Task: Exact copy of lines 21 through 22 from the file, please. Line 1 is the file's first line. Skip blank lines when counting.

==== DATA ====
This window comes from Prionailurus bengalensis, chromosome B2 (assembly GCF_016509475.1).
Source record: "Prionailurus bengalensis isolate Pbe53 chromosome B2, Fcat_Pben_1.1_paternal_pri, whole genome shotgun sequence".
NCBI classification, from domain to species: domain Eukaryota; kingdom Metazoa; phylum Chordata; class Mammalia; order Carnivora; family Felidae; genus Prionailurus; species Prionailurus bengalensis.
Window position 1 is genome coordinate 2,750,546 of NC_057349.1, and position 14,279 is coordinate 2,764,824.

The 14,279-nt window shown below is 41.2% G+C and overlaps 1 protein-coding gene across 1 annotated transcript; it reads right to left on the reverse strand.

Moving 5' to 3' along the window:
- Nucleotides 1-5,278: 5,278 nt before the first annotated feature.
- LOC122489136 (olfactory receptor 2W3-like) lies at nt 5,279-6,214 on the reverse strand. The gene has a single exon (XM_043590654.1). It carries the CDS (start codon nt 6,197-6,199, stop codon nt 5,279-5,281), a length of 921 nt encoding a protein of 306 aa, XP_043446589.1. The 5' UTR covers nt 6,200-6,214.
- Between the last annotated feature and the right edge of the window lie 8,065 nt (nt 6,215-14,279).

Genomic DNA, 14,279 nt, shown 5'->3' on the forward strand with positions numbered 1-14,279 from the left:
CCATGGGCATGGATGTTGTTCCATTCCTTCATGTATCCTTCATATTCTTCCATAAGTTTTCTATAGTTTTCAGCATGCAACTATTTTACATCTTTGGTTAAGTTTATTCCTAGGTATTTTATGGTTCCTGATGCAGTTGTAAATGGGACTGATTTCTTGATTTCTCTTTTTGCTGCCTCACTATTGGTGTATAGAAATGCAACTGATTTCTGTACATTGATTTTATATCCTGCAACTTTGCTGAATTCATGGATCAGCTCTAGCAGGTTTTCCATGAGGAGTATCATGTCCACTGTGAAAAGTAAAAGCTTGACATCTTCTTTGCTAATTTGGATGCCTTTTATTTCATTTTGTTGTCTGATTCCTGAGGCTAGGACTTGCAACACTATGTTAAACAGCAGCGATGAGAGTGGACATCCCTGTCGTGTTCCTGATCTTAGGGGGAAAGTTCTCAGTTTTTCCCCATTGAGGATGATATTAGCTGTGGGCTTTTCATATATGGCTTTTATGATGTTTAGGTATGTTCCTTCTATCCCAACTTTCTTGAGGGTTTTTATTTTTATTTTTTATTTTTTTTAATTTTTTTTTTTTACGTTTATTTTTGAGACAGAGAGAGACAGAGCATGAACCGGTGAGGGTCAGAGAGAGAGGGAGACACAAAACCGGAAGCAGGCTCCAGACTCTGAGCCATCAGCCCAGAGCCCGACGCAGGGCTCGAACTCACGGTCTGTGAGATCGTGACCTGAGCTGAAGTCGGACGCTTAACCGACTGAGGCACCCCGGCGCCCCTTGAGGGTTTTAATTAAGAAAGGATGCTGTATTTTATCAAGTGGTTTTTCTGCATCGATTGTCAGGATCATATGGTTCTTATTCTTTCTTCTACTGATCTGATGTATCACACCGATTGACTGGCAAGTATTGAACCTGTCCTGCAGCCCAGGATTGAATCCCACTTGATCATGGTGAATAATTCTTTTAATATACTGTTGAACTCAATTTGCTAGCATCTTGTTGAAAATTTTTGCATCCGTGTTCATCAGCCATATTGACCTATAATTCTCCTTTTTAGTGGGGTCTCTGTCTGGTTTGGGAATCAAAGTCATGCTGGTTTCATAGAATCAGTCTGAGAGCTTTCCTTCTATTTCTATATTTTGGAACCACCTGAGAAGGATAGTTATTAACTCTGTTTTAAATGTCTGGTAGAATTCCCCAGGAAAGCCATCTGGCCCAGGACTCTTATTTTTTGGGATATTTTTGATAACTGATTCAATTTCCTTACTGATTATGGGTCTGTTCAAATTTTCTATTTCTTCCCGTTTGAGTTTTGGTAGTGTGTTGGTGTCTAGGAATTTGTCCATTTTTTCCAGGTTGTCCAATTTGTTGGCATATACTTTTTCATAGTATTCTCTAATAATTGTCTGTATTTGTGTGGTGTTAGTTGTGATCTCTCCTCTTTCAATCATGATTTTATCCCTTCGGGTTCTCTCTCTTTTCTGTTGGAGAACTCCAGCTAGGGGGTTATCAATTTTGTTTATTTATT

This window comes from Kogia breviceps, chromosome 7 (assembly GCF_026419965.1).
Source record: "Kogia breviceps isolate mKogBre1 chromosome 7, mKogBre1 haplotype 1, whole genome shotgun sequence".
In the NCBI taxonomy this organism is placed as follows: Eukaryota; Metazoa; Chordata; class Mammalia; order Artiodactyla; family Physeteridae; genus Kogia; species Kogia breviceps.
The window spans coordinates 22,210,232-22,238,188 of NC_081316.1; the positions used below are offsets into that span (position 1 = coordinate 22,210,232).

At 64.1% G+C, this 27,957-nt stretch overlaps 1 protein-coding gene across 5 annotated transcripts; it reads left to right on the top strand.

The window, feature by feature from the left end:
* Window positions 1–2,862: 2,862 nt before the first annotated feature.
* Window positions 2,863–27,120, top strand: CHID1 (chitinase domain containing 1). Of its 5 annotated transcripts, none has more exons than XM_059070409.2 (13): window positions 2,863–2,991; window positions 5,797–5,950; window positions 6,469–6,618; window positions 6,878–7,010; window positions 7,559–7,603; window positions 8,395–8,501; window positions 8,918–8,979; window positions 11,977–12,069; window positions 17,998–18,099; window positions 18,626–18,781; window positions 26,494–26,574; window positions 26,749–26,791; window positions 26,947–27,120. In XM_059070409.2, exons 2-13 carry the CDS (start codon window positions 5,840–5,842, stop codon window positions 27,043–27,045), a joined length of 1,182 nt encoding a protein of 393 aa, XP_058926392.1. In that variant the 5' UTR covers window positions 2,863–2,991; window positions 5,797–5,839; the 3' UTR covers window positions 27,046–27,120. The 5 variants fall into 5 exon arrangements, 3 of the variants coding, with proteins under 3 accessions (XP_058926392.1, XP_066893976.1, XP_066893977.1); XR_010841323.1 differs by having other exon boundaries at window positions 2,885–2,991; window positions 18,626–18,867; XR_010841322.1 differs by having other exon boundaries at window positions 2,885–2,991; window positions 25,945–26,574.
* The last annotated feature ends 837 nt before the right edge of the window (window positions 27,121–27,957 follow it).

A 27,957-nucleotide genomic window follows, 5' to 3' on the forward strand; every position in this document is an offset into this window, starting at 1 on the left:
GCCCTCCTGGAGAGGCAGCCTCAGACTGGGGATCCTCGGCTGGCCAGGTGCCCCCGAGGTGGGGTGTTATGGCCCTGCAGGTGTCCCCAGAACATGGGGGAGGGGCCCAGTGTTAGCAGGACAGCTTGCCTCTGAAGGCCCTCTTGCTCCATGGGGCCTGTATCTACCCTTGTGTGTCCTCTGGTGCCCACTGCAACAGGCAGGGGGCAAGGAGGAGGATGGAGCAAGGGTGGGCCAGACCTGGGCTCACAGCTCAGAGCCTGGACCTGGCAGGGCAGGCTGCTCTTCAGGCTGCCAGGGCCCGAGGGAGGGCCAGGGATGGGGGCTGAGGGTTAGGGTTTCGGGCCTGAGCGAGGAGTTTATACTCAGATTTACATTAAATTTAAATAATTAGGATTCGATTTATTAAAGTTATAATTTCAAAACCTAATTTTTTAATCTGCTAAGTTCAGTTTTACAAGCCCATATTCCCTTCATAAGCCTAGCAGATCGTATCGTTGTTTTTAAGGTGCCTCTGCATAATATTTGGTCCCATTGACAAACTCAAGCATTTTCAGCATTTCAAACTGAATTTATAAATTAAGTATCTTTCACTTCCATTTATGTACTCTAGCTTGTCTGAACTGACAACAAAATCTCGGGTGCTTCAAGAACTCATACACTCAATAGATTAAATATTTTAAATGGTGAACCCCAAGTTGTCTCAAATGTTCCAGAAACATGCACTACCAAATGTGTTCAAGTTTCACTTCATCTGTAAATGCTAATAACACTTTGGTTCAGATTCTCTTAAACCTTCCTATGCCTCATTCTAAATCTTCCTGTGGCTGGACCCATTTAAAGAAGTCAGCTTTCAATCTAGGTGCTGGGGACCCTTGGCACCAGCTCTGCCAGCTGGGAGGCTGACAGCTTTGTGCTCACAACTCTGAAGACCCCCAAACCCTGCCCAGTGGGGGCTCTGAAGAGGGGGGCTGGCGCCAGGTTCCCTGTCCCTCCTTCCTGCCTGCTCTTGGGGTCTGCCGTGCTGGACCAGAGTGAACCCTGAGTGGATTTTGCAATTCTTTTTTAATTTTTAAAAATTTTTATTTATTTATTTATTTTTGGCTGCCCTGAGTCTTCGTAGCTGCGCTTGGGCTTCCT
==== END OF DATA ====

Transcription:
A 27,957-nucleotide genomic window follows, 5' to 3' on the forward strand; every position in this document is an offset into this window, starting at 1 on the left:
GCCCTCCTGGAGAGGCAGCCTCAGACTGGGGATCCTCGGCTGGCCAGGTGCCCCCGAGGTGGGGTGTTATGGCCCTGCAGGTGTCCCCAGAACATGGGGGAGGGGCCCAGTGTTAGCAGGACAGCTTGCCTCTGAAGGCCCTCTTGCTCCATGGGGCCTGTATCTACCCTTGTGTGTCCTCTGGTGCCCACTGCAACAGGCAGGGGGCAAGGAGGAGGATGGAGCAAGGGTGGGCCAGACCTGGGCTCACAGCTCAGAGCCTGGACCTGGCAGGGCAGGCTGCTCTTCAGGCTGCCAGGGCCCGAGGGAGGGCCAGGGATGGGGGCTGAGGGTTAGGGTTTCGGGCCTGAGCGAGGAGTTTATACTCAGATTTACATTAAATTTAAATAATTAGGATTCGATTTATTAAAGTTATAATTTCAAAACCTAATTTTTTAATCTGCTAAGTTCAGTTTTACAAGCCCATATTCCCTTCATAAGCCTAGCAGATCGTATCGTTGTTTTTAAGGTGCCTCTGCATAATATTTGGTCCCATTGACAAACTCAAGCATTTTCAGCATTTCAAACTGAATTTATAAATTAAGTATCTTTCACTTCCATTTATGTACTCTAGCTTGTCTGAACTGACAACAAAATCTCGGGTGCTTCAAGAACTCATACACTCAATAGATTAAATATTTTAAATGGTGAACCCCAAGTTGTCTCAAATGTTCCAGAAACATGCACTACCAAATGTGTTCAAGTTTCACTTCATCTGTAAATGCTAATAACACTTTGGTTCAGATTCTCTTAAACCTTCCTATGCCTCATTCTAAATCTTCCTGTGGCTGGACCCATTTAAAGAAGTCAGCTTTCAATCTAGGTGCTGGGGACCCTTGGCACCAGCTCTGCCAGCTGGGAGGCTGACAGCTTTGTGCTCACAACTCTGAAGACCCCCAAACCCTGCCCAGTGGGGGCTCTGAAGAGGGGGGCTGGCGCCAGGTTCCCTGTCCCTCCTTCCTGCCTGCTCTTGGGGTCTGCCGTGCTGGACCAGAGTGAACCCTGAGTGGATTTTGCAATTCTTTTTTAATTTTTAAAAATTTTTATTTATTTATTTATTTTTGGCTGCCCTGAGTCTTCGTAGCTGCGCTTGGGCTTCCT